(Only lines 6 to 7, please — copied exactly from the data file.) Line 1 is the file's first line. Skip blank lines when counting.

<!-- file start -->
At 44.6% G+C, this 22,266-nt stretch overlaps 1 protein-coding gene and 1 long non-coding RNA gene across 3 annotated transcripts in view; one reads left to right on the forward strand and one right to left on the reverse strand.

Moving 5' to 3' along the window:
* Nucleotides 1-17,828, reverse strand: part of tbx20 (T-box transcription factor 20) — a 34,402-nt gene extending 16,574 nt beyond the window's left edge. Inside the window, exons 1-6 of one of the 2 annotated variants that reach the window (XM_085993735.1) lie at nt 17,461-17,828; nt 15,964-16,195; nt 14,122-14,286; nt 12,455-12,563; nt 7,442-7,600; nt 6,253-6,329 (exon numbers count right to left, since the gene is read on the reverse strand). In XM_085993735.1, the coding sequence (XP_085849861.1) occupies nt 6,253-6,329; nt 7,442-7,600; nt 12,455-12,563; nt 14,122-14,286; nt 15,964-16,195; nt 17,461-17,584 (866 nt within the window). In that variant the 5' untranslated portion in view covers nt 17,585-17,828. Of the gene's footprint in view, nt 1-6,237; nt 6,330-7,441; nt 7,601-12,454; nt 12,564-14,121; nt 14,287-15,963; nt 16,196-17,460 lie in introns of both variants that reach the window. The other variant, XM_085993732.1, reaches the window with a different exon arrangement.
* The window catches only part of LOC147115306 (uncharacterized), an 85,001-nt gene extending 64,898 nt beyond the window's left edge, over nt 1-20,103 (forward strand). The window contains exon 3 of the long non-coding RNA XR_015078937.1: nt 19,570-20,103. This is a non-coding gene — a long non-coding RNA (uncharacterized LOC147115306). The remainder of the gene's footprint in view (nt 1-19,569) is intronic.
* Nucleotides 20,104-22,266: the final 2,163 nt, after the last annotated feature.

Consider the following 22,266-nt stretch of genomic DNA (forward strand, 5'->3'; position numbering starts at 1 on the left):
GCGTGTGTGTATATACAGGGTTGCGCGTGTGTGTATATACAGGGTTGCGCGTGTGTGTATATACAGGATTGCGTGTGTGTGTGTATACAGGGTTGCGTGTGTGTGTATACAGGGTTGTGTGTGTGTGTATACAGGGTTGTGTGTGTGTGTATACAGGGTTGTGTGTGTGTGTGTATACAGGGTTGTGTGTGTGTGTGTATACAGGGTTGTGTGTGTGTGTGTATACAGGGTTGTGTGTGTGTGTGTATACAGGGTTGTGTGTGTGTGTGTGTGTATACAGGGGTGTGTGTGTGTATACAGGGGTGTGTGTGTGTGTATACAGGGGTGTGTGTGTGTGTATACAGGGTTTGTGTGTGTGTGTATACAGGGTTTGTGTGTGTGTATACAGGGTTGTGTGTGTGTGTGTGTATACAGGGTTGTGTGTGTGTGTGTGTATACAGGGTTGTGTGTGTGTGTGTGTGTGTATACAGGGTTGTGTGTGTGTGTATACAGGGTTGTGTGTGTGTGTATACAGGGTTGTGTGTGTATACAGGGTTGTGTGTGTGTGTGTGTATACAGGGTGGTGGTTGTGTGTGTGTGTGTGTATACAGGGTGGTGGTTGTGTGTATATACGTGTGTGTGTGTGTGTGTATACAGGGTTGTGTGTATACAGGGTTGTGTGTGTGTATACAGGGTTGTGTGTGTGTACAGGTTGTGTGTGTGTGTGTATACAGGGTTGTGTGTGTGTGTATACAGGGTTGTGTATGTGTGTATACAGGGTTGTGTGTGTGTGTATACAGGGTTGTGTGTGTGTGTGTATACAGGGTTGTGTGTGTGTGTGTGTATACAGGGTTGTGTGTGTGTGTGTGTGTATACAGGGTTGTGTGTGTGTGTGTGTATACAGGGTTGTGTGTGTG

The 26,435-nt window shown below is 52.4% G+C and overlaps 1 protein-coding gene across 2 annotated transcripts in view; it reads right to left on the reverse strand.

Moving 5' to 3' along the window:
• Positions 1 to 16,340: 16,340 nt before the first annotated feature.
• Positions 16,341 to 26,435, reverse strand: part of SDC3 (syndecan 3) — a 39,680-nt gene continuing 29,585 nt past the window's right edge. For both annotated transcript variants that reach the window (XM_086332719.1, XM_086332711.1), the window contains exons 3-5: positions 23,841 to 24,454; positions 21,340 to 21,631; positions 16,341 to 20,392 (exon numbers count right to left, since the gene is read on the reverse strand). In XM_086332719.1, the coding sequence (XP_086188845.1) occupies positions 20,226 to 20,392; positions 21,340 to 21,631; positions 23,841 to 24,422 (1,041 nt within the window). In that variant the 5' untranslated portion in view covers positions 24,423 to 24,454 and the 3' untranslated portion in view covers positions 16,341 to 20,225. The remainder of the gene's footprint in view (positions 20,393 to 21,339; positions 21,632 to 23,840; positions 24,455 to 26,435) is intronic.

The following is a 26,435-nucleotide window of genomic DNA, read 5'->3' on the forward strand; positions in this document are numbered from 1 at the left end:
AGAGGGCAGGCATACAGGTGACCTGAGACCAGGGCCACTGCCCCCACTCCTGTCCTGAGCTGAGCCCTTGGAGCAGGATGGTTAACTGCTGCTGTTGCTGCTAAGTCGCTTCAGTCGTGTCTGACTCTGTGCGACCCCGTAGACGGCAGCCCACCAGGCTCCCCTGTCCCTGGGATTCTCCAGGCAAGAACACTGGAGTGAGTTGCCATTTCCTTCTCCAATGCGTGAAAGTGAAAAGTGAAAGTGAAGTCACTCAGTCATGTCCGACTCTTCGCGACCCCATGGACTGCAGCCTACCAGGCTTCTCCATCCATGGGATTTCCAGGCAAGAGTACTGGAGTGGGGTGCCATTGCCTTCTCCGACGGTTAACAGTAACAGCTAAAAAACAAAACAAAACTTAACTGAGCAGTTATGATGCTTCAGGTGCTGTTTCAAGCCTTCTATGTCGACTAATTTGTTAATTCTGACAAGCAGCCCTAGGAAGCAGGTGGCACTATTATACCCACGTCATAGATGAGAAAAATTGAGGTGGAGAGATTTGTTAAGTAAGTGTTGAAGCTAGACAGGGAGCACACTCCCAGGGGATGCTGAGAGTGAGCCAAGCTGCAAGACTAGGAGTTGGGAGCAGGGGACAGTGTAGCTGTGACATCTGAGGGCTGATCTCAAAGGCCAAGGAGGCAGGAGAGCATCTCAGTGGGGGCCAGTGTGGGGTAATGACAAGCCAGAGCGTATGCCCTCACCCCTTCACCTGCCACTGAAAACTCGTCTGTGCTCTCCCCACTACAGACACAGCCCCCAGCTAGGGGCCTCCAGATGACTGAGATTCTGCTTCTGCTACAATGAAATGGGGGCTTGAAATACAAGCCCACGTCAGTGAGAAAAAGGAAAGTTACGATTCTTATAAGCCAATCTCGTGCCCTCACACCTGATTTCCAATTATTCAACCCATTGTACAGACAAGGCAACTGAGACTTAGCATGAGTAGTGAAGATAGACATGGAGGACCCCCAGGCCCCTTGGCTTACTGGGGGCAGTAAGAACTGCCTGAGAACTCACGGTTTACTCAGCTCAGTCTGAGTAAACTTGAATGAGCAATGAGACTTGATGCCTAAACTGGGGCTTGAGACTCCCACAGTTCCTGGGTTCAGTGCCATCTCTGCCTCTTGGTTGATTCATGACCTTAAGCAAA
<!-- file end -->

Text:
Consider the following 22,266-nt stretch of genomic DNA (forward strand, 5'->3'; position numbering starts at 1 on the left):
GCGTGTGTGTATATACAGGGTTGCGCGTGTGTGTATATACAGGGTTGCGCGTGTGTGTATATACAGGATTGCGTGTGTGTGTGTATACAGGGTTGCGTGTGTGTGTATACAGGGTTGTGTGTGTGTGTATACAGGGTTGTGTGTGTGTGTATACAGGGTTGTGTGTGTGTGTGTATACAGGGTTGTGTGTGTGTGTGTATACAGGGTTGTGTGTGTGTGTGTATACAGGGTTGTGTGTGTGTGTGTATACAGGGTTGTGTGTGTGTGTGTGTGTATACAGGGGTGTGTGTGTGTATACAGGGGTGTGTGTGTGTGTATACAGGGGTGTGTGTGTGTGTATACAGGGTTTGTGTGTGTGTGTATACAGGGTTTGTGTGTGTGTATACAGGGTTGTGTGTGTGTGTGTGTATACAGGGTTGTGTGTGTGTGTGTGTATACAGGGTTGTGTGTGTGTGTGTGTGTGTATACAGGGTTGTGTGTGTGTGTATACAGGGTTGTGTGTGTGTGTATACAGGGTTGTGTGTGTATACAGGGTTGTGTGTGTGTGTGTGTATACAGGGTGGTGGTTGTGTGTGTGTGTGTGTATACAGGGTGGTGGTTGTGTGTATATACGTGTGTGTGTGTGTGTGTATACAGGGTTGTGTGTATACAGGGTTGTGTGTGTGTATACAGGGTTGTGTGTGTGTACAGGTTGTGTGTGTGTGTGTATACAGGGTTGTGTGTGTGTGTATACAGGGTTGTGTATGTGTGTATACAGGGTTGTGTGTGTGTGTATACAGGGTTGTGTGTGTGTGTGTATACAGGGTTGTGTGTGTGTGTGTGTATACAGGGTTGTGTGTGTGTGTGTGTGTATACAGGGTTGTGTGTGTGTGTGTGTATACAGGGTTGTGTGTGTG